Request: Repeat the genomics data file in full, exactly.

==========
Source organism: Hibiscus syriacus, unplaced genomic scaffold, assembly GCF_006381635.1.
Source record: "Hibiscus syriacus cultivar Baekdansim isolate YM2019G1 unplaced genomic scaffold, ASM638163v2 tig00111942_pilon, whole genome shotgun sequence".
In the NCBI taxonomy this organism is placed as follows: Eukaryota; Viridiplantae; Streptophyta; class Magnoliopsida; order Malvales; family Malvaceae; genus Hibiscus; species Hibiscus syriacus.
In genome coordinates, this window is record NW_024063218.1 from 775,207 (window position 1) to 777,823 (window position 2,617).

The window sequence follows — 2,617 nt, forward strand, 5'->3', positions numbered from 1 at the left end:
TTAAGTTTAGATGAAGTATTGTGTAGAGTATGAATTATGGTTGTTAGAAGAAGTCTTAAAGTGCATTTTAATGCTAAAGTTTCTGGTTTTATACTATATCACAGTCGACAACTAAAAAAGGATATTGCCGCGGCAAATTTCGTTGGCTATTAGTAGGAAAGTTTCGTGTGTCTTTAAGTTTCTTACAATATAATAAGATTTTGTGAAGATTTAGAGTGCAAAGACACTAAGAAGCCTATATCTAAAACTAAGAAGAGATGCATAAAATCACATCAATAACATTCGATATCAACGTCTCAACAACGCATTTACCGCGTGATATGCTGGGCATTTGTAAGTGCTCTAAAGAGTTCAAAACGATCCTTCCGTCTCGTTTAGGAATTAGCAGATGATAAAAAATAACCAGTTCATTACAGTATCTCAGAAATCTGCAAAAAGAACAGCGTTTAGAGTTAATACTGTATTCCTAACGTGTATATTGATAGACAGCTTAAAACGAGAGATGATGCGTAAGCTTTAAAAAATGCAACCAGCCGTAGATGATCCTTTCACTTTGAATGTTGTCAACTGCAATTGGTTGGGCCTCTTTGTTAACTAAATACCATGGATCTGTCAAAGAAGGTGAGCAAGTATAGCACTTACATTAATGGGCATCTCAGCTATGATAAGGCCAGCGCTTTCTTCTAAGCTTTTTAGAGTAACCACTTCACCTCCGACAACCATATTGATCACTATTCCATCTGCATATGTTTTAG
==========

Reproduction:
Source organism: Hibiscus syriacus, unplaced genomic scaffold, assembly GCF_006381635.1.
Source record: "Hibiscus syriacus cultivar Baekdansim isolate YM2019G1 unplaced genomic scaffold, ASM638163v2 tig00111942_pilon, whole genome shotgun sequence".
In the NCBI taxonomy this organism is placed as follows: Eukaryota; Viridiplantae; Streptophyta; class Magnoliopsida; order Malvales; family Malvaceae; genus Hibiscus; species Hibiscus syriacus.
In genome coordinates, this window is record NW_024063218.1 from 775,207 (window position 1) to 777,823 (window position 2,617).

The window sequence follows — 2,617 nt, forward strand, 5'->3', positions numbered from 1 at the left end:
TTAAGTTTAGATGAAGTATTGTGTAGAGTATGAATTATGGTTGTTAGAAGAAGTCTTAAAGTGCATTTTAATGCTAAAGTTTCTGGTTTTATACTATATCACAGTCGACAACTAAAAAAGGATATTGCCGCGGCAAATTTCGTTGGCTATTAGTAGGAAAGTTTCGTGTGTCTTTAAGTTTCTTACAATATAATAAGATTTTGTGAAGATTTAGAGTGCAAAGACACTAAGAAGCCTATATCTAAAACTAAGAAGAGATGCATAAAATCACATCAATAACATTCGATATCAACGTCTCAACAACGCATTTACCGCGTGATATGCTGGGCATTTGTAAGTGCTCTAAAGAGTTCAAAACGATCCTTCCGTCTCGTTTAGGAATTAGCAGATGATAAAAAATAACCAGTTCATTACAGTATCTCAGAAATCTGCAAAAAGAACAGCGTTTAGAGTTAATACTGTATTCCTAACGTGTATATTGATAGACAGCTTAAAACGAGAGATGATGCGTAAGCTTTAAAAAATGCAACCAGCCGTAGATGATCCTTTCACTTTGAATGTTGTCAACTGCAATTGGTTGGGCCTCTTTGTTAACTAAATACCATGGATCTGTCAAAGAAGGTGAGCAAGTATAGCACTTACATTAATGGGCATCTCAGCTATGATAAGGCCAGCGCTTTCTTCTAAGCTTTTTAGAGTAACCACTTCACCTCCGACAACCATATTGATCACTATTCCATCTGCATATGTTTTAG